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“Is it anything like a rattlesnake hunt?”

I find no shame in admitting my love of the AIP Beach Party series. Well, not the whole series. Like, 4 ¾ of the core seven. By the time 1967 had come around the style, less than a decade old if you count the Gidget films, was having its last gasp.

I tend to blame AIP, despite hitting the highest notes of the style with Beach Party, Muscle Beach Party, Bikini Beach, Beach Blanket Bingo and most of How to Stuff a Wild Bikini, the studio really rode the genre into the ground. Going beyond the core, AIP had 12 movies that could be loosely categorized as ‘Beach Party’ formula films released between 1963 and 1967. Aside from the ones I mentioned above, only Dr. Goldfoot and the Bikini Machine rates a mention.

The weakness of the formula popped up pretty early in the AIP beach cycle. Pajama Party was 4th of the core 7, and it is abysmal. William Asher wasn’t the director, Don Weis was. Frankie Avalon wasn’t the romantic interest for Annette, it was recently released from Disney Tommy Kirk. While plot is often dismissed in the genre, Pajama Party-which was another money maker for AIP-shows plot does matter to the genre. The movie has some redeeming features: Buster Keaton and Bobbi Shaw make their first appearances, Dorothy Lamour’s Where Did I Go Wrong number is a hoot, and the Von Zipper gang is always worth a few laughs even in a lackluster outing. But the story crosses over several layers of ridiculousness to the point where Elsa Lanchester talking to the ghost of her husband seems fairly routine.

It would be easy to take a shot at Tommy Kirk and put the great deal of the blame on his shoulder, but 1963 Tommy Kirk was still a bankable actor with a future. Even if Frankie had been the lead, and not just a crappy cameo in Pajama Party, this would not be a successful movie. The cast, Tommy Kirk included, is about the only thing AIP got right with Pajama Party.

Flash to Crown International Picture’s 1967 release Catalina Caper (the 3 biker films MST3K riffed were CIP releases, as was Beast of Yucca Flats). Tommy Kirk was no longer a bankable star, just an actor battling drug addiction and getting bad advice from his agent. And still, he is nowhere near the worst thing about the movie. Catalina Caper recycles the AIP formula to the point they could have been sued for plagiarism. There are so many exact parallels between CC and the AIP movies. Tommy is the Frankie. Brian (Charlie Moss) Culter is Jody McRea. Venita (Miss Bunny) Wolf is Deborah Walley. Ulla (Creepy Girl) Stromstedt is Annette. Joe (Larry) Beggs plays the Don Rickles part. Peter (Tad Duval) Duryea is the John Ashley of the group. Heck, Robert (Fingers O’Toole) Donner replaces Buster Keaton for slapstick fun and Carol (singer ‘Book of Love’) Connors is Donna Loren’s movie twin!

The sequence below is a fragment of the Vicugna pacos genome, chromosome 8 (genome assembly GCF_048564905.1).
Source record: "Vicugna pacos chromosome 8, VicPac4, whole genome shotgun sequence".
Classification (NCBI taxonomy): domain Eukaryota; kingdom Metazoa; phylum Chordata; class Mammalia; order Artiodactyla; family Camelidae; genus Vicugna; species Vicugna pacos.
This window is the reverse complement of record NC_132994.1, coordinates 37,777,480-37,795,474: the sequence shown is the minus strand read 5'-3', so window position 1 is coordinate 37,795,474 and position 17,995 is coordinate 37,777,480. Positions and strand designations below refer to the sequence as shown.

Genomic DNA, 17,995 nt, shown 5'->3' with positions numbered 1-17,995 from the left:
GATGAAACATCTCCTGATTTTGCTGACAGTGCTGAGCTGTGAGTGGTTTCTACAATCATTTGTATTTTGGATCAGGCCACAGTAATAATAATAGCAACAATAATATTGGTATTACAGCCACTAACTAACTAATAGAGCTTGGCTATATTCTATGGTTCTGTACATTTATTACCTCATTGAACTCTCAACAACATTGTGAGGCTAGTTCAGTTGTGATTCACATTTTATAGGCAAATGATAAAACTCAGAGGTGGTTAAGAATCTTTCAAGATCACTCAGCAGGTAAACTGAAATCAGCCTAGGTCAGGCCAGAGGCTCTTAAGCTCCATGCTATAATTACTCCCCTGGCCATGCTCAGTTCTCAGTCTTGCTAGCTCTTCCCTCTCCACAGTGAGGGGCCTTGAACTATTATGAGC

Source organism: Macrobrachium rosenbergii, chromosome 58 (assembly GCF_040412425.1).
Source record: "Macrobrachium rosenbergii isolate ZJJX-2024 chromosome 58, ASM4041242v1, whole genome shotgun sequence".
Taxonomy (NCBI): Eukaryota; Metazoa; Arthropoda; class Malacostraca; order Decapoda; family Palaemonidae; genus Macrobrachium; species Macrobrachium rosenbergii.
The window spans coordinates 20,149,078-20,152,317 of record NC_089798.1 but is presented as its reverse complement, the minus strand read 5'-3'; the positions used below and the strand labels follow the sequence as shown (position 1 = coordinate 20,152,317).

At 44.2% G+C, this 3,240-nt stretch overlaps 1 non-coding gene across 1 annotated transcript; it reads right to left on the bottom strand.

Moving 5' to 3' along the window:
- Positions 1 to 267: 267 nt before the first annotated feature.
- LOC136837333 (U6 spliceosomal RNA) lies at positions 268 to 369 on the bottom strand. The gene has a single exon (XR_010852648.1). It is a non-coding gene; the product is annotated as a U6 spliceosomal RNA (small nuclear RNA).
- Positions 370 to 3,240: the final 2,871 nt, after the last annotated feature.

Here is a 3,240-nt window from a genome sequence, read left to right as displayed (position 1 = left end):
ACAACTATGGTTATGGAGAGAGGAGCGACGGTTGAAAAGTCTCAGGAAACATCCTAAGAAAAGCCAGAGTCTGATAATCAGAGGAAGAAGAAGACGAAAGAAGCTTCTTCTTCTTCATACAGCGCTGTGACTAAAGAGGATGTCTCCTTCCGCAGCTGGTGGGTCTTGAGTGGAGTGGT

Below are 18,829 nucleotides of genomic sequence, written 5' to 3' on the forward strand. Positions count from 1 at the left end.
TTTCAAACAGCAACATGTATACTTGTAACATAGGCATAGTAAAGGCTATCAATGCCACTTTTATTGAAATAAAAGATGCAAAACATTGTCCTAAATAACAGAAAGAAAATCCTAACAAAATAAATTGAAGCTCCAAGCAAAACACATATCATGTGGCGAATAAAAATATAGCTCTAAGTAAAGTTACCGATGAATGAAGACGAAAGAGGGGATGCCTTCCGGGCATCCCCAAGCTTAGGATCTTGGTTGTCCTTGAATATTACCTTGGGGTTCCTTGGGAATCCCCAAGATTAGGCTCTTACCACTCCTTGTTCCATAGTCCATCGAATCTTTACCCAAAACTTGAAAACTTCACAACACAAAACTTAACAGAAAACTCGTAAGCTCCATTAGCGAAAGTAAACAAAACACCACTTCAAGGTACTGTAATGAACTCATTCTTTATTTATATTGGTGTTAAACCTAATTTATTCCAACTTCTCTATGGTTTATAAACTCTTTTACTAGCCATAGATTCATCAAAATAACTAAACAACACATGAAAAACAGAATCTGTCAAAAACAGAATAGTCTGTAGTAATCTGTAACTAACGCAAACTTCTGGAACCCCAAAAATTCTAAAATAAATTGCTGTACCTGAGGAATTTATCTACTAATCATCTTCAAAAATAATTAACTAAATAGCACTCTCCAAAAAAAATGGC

But the worst decision made with the movie was the choice of director. A genre about spontaneity and youth was put in the hands of Lee Sholem, a man known for frightening efficiency. He follows the formula perfectly and his dedication to on time and under budget shows. Actors either staring off into space or having their reactions delayed an extra unnatural beat. With the AIP crew, a director could have probably gotten away with letting the old hands direct themselves. This cast, not so much.

There are so many differing levels of commitment in the actors. Joe Beggs and Del Moore go over the top. Tommy Kirk is playing more to the middle of the comedy and mystery angles. I’m not saying a better director could have made a great movie out of Catalina Caper, but someone who wanted to do more than just meet a schedule could have made a better movie out of Catalina Caper.

Odds and Ends

Cut for the SOL: A lot of scuba diving. Like two extended scuba sequences. The fight on the boat at the end for the scrolls was longer in the unriffed version.

Cinematographer Ted Mikels directed MST3K entry The Girl in the Gold Boots and CT riffed The Doll Squad.

Also in 1967, Tommy Kirk appeared in the other ‘last of the beach party films’ It’s a Bikini World. He also was in the first of his two Larry Buchanan films, Mars Needs Women, that year.

Titles considered were: Never Steal Anything Wet and Scuba Party.  Both those titles match the songs sung by Mary Wells over the credits and Little Richard hopped up on goofballs.

Watchablity: 2 of 5. I really wanted to like this movie, being a fan of the genre. But it just falls flat in so many ways. Could have been better than Pajama Party or the Ghost and the Invisible Bikini, but the energy needed for this genre isn’t there. The AIP movies always had movement, this movie had standing still. It is the kind of movie I’ll watch with something as part of a double feature, not on its own.

Missing the Riffs: 2 of 5. This was an experiment I avoided for a long time, but I dug it once I gave it a chance. I’d rather do the riffed version.

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